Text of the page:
The basis are the most important rules. I never changed them. But the details... The mysteries, the infernal, the divine, etc, etc...

What I don't change in reality are the limits of the hermetism. The other things can be altered, but only for a good reason, and usually I'm giving some warnings to the players and I let the final decision to them. It depends if the ideas given by the players are good or bad.

But here: I let Dracien create by himself the ritual. I explained when he had questions (never the good questions, unfortunately), but let him do it, completely !

So, in reality, he changes the rules by himself, and I said, well, ok !

I'm sure that if the ritual was good, he would have never complained about one or two mistakes in his ritual...

So that's why I think it's funny when he complains after about the rules. I'm not the one who did these changes, these mistakes !

Here the idea was bad, but the player was so full of himself that I think: He need a good lesson. That's all. So I allowed the minor changes made to the rules.

Of course, I would have never accepted changes to the basic rules (the limits of hermetism) without a breakthrough...

And, oh, yes...

Otsihpem... :mrgreen:

You can clearly justify your position on this and I doubt I can persuade you to take another look at what you've done, how you've done it, and why, but having read your response I would have felt very aggrieved at that kind of treatment.

It's one thing to change one of the cornerstones of the ars magica universe, but it's quite another to change the rules without a) letting the players know, and b) guiding the players through your version of the rules. I think that's unfair and sets up the very worst kind of storyguide and player relationship; one in which the SG has all the power and the player(s) have none.

A player shouldn't have to go outside his troupe to find out whether an application of the rules is going to work or not. You could have very easily put him straight about the ritual he was trying to create, both in terms of the rules and the changes you've made to the cosmology. That, my friend, is part of the storyguide's role. Tempting a player is part of the game, duping a character into doing something dangerous or ill-advised is part of the game, but duping one of your players just for kicks doesn't feel right to me. I don't think you were fair as the whole thing was based on an incorrect information.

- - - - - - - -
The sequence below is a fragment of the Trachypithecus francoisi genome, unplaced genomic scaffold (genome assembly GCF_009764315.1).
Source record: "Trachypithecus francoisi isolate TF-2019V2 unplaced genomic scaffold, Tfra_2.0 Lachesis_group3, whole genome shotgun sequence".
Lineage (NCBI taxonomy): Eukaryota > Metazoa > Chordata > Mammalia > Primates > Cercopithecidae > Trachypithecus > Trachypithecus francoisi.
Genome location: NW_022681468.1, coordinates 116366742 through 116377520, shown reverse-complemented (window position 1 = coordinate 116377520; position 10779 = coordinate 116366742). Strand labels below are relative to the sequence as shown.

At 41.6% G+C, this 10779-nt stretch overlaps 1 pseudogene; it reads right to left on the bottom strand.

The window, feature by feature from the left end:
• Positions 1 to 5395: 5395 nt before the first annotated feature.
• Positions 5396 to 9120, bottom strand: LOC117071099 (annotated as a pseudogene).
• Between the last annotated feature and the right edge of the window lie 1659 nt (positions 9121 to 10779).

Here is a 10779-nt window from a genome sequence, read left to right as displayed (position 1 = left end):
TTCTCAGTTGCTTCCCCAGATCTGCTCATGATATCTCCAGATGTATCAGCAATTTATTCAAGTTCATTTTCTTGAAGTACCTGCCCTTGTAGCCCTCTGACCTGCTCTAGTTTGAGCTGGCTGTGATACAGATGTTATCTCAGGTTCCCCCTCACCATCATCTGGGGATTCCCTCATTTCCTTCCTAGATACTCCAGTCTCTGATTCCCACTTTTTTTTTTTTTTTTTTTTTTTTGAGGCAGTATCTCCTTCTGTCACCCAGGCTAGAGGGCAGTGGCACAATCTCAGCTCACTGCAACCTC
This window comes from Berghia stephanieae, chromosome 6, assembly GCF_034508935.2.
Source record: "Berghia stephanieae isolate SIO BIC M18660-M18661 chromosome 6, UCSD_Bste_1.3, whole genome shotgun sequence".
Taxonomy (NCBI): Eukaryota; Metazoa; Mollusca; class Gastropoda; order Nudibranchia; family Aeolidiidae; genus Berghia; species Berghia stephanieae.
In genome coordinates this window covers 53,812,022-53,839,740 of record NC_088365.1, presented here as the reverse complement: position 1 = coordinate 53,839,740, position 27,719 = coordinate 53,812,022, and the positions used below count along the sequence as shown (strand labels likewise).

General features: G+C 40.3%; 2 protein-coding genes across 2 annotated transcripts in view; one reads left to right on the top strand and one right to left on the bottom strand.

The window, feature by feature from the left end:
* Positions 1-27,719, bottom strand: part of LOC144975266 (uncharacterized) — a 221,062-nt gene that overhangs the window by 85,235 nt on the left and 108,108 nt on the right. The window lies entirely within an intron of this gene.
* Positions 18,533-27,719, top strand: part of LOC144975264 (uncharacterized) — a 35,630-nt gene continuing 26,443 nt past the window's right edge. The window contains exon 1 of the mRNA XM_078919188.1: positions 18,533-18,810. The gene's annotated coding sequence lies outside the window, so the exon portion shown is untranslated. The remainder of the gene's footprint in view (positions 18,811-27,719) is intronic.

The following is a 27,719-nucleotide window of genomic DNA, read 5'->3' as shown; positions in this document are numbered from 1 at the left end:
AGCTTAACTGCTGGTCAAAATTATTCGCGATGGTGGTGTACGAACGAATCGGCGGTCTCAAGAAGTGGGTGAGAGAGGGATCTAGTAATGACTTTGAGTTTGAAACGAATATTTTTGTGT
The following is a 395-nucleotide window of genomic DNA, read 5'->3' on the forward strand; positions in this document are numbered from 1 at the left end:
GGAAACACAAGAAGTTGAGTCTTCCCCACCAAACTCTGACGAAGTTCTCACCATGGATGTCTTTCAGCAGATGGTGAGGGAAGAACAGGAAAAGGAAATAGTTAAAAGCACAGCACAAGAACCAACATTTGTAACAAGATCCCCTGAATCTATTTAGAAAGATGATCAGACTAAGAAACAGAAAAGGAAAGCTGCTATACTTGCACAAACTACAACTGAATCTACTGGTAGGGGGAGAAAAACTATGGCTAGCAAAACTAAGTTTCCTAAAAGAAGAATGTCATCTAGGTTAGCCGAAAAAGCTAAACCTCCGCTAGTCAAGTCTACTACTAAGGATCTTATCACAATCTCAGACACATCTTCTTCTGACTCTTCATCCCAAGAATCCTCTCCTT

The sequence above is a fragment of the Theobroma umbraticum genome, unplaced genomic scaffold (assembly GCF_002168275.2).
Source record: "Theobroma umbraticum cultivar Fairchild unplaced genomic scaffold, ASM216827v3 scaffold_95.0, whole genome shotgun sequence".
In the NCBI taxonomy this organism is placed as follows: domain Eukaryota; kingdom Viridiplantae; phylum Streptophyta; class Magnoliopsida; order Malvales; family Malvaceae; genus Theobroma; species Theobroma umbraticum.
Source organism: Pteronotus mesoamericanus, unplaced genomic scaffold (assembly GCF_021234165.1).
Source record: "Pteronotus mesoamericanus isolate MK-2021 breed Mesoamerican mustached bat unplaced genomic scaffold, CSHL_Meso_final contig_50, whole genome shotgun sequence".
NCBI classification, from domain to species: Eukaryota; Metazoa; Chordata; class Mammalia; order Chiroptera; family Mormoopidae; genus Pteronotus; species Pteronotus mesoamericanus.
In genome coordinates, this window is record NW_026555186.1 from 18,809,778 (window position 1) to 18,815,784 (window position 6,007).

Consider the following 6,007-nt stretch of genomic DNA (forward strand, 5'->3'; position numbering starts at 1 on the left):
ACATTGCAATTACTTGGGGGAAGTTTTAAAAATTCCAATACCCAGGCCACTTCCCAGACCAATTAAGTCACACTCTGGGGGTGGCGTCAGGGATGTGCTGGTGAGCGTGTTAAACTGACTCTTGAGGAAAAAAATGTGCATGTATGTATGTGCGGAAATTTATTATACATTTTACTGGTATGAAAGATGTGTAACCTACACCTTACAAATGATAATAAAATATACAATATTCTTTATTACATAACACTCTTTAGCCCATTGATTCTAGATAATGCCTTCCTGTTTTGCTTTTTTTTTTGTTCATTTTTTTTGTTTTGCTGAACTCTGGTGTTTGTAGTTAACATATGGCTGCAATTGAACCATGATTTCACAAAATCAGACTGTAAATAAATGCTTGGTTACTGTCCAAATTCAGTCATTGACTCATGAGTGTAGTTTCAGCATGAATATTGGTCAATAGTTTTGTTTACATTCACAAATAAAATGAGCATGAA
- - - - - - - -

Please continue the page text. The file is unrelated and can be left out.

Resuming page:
There are plenty of ways to play out these kinds of temptation storylines without preying on the lack of knowledge possessed by one of your players.

The problem with this is that the functioning of the perdo vim might destruction effect doesn't 'require' you to know what you are targetting. Default design on this affect is that it only affects one realm. You have to add magnitudes to the spell to make it include other realms. So if he designed an effect to destroy infernal might without adding those magnitudes, it is incapable of affecting something with magic might for example. People complain instead that players make low powered infernal might desctruction spells and use them to 'test' things to see if they are demons. If it hurts it, it is a demon. Which is a blunt but effective way of bypassing the limitations on intellego. Applying the same restriction somehow to Perdo would, IMO, necessitate the complete revision of the Vim guidelines.

This may be something of an incongruity with the way the Vim guidelines are designed... but as is, if you allowed him to create a giant circle for his perdo vim effect... it 'should', IMO, have only affected demons or other creatures of infernal might.

Now in your saga you seem to have a totally different understanding/view of how the infernal should work, and by that I would infer how the other realms and indeed magic should interact with it... so, I can understand you not liking that bit of RAW.